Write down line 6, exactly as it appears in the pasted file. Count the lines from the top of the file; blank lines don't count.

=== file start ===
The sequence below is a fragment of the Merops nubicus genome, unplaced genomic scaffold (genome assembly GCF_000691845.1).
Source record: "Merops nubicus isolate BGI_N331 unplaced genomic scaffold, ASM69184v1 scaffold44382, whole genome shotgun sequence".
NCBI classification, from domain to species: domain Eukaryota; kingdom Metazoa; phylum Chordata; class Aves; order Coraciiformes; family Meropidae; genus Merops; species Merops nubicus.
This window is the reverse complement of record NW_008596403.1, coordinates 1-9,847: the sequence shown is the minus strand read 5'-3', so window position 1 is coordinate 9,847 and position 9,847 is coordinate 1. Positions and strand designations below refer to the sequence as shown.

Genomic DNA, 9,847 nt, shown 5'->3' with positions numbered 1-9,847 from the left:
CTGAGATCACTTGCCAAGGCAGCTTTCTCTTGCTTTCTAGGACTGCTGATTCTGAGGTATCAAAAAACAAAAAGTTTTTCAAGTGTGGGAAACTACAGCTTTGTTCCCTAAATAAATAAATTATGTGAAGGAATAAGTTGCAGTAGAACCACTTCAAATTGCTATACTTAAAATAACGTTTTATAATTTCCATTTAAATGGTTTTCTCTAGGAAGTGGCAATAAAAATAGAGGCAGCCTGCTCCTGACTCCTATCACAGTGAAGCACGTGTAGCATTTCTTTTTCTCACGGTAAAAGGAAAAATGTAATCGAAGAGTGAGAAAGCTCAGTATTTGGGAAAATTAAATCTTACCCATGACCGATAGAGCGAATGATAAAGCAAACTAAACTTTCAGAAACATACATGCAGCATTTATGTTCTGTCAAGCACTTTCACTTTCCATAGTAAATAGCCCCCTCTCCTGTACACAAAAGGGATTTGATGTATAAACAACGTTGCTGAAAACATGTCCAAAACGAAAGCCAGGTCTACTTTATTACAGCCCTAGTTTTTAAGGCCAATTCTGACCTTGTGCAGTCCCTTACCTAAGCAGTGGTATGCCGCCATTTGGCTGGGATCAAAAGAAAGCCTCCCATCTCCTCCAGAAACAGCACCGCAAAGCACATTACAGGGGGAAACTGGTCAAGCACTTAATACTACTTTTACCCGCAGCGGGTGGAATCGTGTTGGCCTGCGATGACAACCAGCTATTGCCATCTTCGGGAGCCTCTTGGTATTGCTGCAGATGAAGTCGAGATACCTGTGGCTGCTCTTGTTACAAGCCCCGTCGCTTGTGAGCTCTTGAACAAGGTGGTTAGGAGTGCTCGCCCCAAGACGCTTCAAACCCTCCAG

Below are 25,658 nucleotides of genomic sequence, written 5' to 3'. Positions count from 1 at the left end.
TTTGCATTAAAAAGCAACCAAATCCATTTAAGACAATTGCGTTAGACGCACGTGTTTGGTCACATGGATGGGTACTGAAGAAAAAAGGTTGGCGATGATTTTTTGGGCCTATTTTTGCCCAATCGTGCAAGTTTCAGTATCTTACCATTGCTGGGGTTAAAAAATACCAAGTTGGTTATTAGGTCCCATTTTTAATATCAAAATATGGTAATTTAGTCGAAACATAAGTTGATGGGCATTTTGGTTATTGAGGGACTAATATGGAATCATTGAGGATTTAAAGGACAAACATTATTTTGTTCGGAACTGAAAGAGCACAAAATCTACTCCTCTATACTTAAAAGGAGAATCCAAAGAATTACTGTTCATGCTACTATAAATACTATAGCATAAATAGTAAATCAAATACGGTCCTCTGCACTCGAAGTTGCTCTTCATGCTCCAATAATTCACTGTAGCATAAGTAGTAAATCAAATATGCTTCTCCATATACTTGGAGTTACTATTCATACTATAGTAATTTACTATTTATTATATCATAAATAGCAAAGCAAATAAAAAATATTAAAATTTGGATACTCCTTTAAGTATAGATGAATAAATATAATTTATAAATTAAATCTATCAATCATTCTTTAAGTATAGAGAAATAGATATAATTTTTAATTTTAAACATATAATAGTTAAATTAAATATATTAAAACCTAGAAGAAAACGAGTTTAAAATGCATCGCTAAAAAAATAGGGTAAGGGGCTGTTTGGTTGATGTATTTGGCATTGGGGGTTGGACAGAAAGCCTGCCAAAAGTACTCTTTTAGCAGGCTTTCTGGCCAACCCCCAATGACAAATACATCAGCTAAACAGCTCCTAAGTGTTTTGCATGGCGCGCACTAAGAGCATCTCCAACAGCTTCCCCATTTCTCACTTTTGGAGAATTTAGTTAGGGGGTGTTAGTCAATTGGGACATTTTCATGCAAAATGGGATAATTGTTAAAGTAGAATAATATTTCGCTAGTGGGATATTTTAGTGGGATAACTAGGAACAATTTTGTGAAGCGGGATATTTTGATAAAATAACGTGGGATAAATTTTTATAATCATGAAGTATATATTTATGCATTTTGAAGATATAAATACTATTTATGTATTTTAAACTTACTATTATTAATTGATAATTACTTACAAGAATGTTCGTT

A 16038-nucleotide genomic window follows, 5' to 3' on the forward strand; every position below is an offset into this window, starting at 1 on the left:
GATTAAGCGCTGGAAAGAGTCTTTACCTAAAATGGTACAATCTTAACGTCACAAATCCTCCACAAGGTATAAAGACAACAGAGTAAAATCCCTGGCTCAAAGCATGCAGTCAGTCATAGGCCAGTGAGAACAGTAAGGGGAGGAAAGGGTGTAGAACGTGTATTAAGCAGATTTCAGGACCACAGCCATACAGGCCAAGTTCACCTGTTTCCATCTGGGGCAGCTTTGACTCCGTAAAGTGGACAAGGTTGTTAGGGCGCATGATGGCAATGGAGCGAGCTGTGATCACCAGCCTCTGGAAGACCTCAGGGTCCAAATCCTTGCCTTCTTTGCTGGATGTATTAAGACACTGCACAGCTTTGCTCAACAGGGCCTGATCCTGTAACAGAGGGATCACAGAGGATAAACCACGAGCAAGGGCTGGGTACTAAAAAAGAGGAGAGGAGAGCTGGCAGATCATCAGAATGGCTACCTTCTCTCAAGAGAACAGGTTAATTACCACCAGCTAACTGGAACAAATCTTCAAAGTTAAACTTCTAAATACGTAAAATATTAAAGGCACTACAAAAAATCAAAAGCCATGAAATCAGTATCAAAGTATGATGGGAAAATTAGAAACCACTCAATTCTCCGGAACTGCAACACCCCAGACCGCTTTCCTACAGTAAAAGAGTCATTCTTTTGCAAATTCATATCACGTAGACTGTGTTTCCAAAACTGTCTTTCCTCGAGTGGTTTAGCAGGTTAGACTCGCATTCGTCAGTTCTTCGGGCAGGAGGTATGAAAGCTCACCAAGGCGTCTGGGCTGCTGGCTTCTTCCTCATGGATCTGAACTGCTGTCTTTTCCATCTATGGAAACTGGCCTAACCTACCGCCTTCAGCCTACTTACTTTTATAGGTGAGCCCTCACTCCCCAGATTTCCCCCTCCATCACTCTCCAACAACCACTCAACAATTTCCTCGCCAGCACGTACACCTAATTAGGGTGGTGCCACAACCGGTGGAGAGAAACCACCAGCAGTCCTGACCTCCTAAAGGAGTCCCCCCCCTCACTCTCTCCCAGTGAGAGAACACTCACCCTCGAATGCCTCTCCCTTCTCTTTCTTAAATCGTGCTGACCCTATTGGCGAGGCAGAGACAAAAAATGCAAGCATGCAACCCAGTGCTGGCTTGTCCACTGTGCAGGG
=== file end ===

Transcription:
CTGAGATCACTTGCCAAGGCAGCTTTCTCTTGCTTTCTAGGACTGCTGATTCTGAGGTATCAAAAAACAAAAAGTTTTTCAAGTGTGGGAAACTACAGCTTTGTTCCCTAAATAAATAAATTATGTGAAGGAATAAGTTGCAGTAGAACCACTTCAAATTGCTATACTTAAAATAACGTTTTATAATTTCCATTTAAATGGTTTTCTCTAGGAAGTGGCAATAAAAATAGAGGCAGCCTGCTCCTGACTCCTATCACAGTGAAGCACGTGTAGCATTTCTTTTTCTCACGGTAAAAGGAAAAATGTAATCGAAGAGTGAGAAAGCTCAGTATTTGGGAAAATTAAATCTTACCCATGACCGATAGAGCGAATGATAAAGCAAACTAAACTTTCAGAAACATACATGCAGCATTTATGTTCTGTCAAGCACTTTCACTTTCCATAGTAAATAGCCCCCTCTCCTGTACACAAAAGGGATTTGATGTATAAACAACGTTGCTGAAAACATGTCCAAAACGAAAGCCAGGTCTACTTTATTACAGCCCTAGTTTTTAAGGCCAATTCTGACCTTGTGCAGTCCCTTACCTAAGCAGTGGTATGCCGCCATTTGGCTGGGATCAAAAGAAAGCCTCCCATCTCCTCCAGAAACAGCACCGCAAAGCACATTACAGGGGGAAACTGGTCAAGCACTTAATACTACTTTTACCCGCAGCGGGTGGAATCGTGTTGGCCTGCGATGACAACCAGCTATTGCCATCTTCGGGAGCCTCTTGGTATTGCTGCAGATGAAGTCGAGATACCTGTGGCTGCTCTTGTTACAAGCCCCGTCGCTTGTGAGCTCTTGAACAAGGTGGTTAGGAGTGCTCGCCCCAAGACGCTTCAAACCCTCCAG